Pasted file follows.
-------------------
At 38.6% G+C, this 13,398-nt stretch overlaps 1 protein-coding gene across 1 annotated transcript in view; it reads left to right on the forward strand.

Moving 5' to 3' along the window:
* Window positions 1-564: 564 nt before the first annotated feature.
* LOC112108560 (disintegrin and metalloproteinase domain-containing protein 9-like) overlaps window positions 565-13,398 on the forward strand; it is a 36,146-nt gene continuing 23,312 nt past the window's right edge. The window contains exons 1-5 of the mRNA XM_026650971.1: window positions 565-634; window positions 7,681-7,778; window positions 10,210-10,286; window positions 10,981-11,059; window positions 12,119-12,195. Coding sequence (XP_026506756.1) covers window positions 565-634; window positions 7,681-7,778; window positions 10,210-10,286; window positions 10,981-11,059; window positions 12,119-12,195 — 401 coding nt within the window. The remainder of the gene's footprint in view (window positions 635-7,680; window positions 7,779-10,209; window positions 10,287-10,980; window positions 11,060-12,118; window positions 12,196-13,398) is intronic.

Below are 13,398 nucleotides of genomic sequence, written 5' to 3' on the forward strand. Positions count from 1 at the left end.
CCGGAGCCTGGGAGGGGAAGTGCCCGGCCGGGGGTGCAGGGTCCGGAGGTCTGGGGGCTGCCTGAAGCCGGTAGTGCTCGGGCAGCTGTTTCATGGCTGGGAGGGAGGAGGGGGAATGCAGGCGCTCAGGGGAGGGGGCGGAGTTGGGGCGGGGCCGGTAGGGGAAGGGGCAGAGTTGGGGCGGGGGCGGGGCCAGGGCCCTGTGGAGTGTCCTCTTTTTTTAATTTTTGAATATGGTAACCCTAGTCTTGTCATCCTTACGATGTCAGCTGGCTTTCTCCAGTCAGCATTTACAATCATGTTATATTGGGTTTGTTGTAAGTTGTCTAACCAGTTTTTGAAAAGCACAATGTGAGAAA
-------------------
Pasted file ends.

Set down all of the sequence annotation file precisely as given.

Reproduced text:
At 38.6% G+C, this 13,398-nt stretch overlaps 1 protein-coding gene across 1 annotated transcript in view; it reads left to right on the forward strand.

Moving 5' to 3' along the window:
* Window positions 1-564: 564 nt before the first annotated feature.
* LOC112108560 (disintegrin and metalloproteinase domain-containing protein 9-like) overlaps window positions 565-13,398 on the forward strand; it is a 36,146-nt gene continuing 23,312 nt past the window's right edge. The window contains exons 1-5 of the mRNA XM_026650971.1: window positions 565-634; window positions 7,681-7,778; window positions 10,210-10,286; window positions 10,981-11,059; window positions 12,119-12,195. Coding sequence (XP_026506756.1) covers window positions 565-634; window positions 7,681-7,778; window positions 10,210-10,286; window positions 10,981-11,059; window positions 12,119-12,195 — 401 coding nt within the window. The remainder of the gene's footprint in view (window positions 635-7,680; window positions 7,779-10,209; window positions 10,287-10,980; window positions 11,060-12,118; window positions 12,196-13,398) is intronic.

Below are 13,398 nucleotides of genomic sequence, written 5' to 3' on the forward strand. Positions count from 1 at the left end.
CCGGAGCCTGGGAGGGGAAGTGCCCGGCCGGGGGTGCAGGGTCCGGAGGTCTGGGGGCTGCCTGAAGCCGGTAGTGCTCGGGCAGCTGTTTCATGGCTGGGAGGGAGGAGGGGGAATGCAGGCGCTCAGGGGAGGGGGCGGAGTTGGGGCGGGGCCGGTAGGGGAAGGGGCAGAGTTGGGGCGGGGGCGGGGCCAGGGCCCTGTGGAGTGTCCTCTTTTTTTAATTTTTGAATATGGTAACCCTAGTCTTGTCATCCTTACGATGTCAGCTGGCTTTCTCCAGTCAGCATTTACAATCATGTTATATTGGGTTTGTTGTAAGTTGTCTAACCAGTTTTTGAAAAGCACAATGTGAGAAA